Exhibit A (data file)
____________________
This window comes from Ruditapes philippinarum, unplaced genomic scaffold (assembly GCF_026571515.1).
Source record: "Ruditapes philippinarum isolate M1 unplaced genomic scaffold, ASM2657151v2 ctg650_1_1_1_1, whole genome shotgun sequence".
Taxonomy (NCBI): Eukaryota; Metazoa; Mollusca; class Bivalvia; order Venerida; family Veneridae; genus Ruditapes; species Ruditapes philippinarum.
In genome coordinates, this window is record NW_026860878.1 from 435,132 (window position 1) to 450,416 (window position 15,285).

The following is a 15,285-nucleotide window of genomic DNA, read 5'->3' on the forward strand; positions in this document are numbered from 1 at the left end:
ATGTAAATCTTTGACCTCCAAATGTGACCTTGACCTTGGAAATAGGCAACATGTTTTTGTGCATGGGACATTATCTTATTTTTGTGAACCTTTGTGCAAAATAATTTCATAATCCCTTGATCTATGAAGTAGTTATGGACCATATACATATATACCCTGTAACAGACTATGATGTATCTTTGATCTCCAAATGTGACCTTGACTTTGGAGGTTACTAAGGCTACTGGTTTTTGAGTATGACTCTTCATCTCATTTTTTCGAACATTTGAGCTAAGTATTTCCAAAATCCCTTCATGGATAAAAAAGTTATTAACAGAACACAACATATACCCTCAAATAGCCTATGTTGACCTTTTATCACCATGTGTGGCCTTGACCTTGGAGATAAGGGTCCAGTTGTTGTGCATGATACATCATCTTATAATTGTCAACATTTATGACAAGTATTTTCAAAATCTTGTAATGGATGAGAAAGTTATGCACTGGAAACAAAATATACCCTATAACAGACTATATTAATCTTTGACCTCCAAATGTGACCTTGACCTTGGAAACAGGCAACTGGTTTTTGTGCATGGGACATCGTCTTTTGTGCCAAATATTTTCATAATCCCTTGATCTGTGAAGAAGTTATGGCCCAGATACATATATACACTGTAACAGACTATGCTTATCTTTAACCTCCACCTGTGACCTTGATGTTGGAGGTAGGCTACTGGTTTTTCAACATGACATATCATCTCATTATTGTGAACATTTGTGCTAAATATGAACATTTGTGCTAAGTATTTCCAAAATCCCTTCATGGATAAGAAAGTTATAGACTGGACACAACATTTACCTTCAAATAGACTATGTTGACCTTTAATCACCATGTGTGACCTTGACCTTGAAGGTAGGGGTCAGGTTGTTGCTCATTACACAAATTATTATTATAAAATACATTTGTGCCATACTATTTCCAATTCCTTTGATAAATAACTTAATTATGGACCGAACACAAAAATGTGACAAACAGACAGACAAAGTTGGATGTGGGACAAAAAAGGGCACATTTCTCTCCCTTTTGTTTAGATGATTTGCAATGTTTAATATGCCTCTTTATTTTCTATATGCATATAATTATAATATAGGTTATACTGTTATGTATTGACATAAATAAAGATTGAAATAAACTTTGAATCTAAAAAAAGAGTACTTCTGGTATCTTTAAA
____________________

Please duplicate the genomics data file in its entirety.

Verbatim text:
This window comes from Ruditapes philippinarum, unplaced genomic scaffold (assembly GCF_026571515.1).
Source record: "Ruditapes philippinarum isolate M1 unplaced genomic scaffold, ASM2657151v2 ctg650_1_1_1_1, whole genome shotgun sequence".
Taxonomy (NCBI): Eukaryota; Metazoa; Mollusca; class Bivalvia; order Venerida; family Veneridae; genus Ruditapes; species Ruditapes philippinarum.
In genome coordinates, this window is record NW_026860878.1 from 435,132 (window position 1) to 450,416 (window position 15,285).

The following is a 15,285-nucleotide window of genomic DNA, read 5'->3' on the forward strand; positions in this document are numbered from 1 at the left end:
ATGTAAATCTTTGACCTCCAAATGTGACCTTGACCTTGGAAATAGGCAACATGTTTTTGTGCATGGGACATTATCTTATTTTTGTGAACCTTTGTGCAAAATAATTTCATAATCCCTTGATCTATGAAGTAGTTATGGACCATATACATATATACCCTGTAACAGACTATGATGTATCTTTGATCTCCAAATGTGACCTTGACTTTGGAGGTTACTAAGGCTACTGGTTTTTGAGTATGACTCTTCATCTCATTTTTTCGAACATTTGAGCTAAGTATTTCCAAAATCCCTTCATGGATAAAAAAGTTATTAACAGAACACAACATATACCCTCAAATAGCCTATGTTGACCTTTTATCACCATGTGTGGCCTTGACCTTGGAGATAAGGGTCCAGTTGTTGTGCATGATACATCATCTTATAATTGTCAACATTTATGACAAGTATTTTCAAAATCTTGTAATGGATGAGAAAGTTATGCACTGGAAACAAAATATACCCTATAACAGACTATATTAATCTTTGACCTCCAAATGTGACCTTGACCTTGGAAACAGGCAACTGGTTTTTGTGCATGGGACATCGTCTTTTGTGCCAAATATTTTCATAATCCCTTGATCTGTGAAGAAGTTATGGCCCAGATACATATATACACTGTAACAGACTATGCTTATCTTTAACCTCCACCTGTGACCTTGATGTTGGAGGTAGGCTACTGGTTTTTCAACATGACATATCATCTCATTATTGTGAACATTTGTGCTAAATATGAACATTTGTGCTAAGTATTTCCAAAATCCCTTCATGGATAAGAAAGTTATAGACTGGACACAACATTTACCTTCAAATAGACTATGTTGACCTTTAATCACCATGTGTGACCTTGACCTTGAAGGTAGGGGTCAGGTTGTTGCTCATTACACAAATTATTATTATAAAATACATTTGTGCCATACTATTTCCAATTCCTTTGATAAATAACTTAATTATGGACCGAACACAAAAATGTGACAAACAGACAGACAAAGTTGGATGTGGGACAAAAAAGGGCACATTTCTCTCCCTTTTGTTTAGATGATTTGCAATGTTTAATATGCCTCTTTATTTTCTATATGCATATAATTATAATATAGGTTATACTGTTATGTATTGACATAAATAAAGATTGAAATAAACTTTGAATCTAAAAAAAGAGTACTTCTGGTATCTTTAAA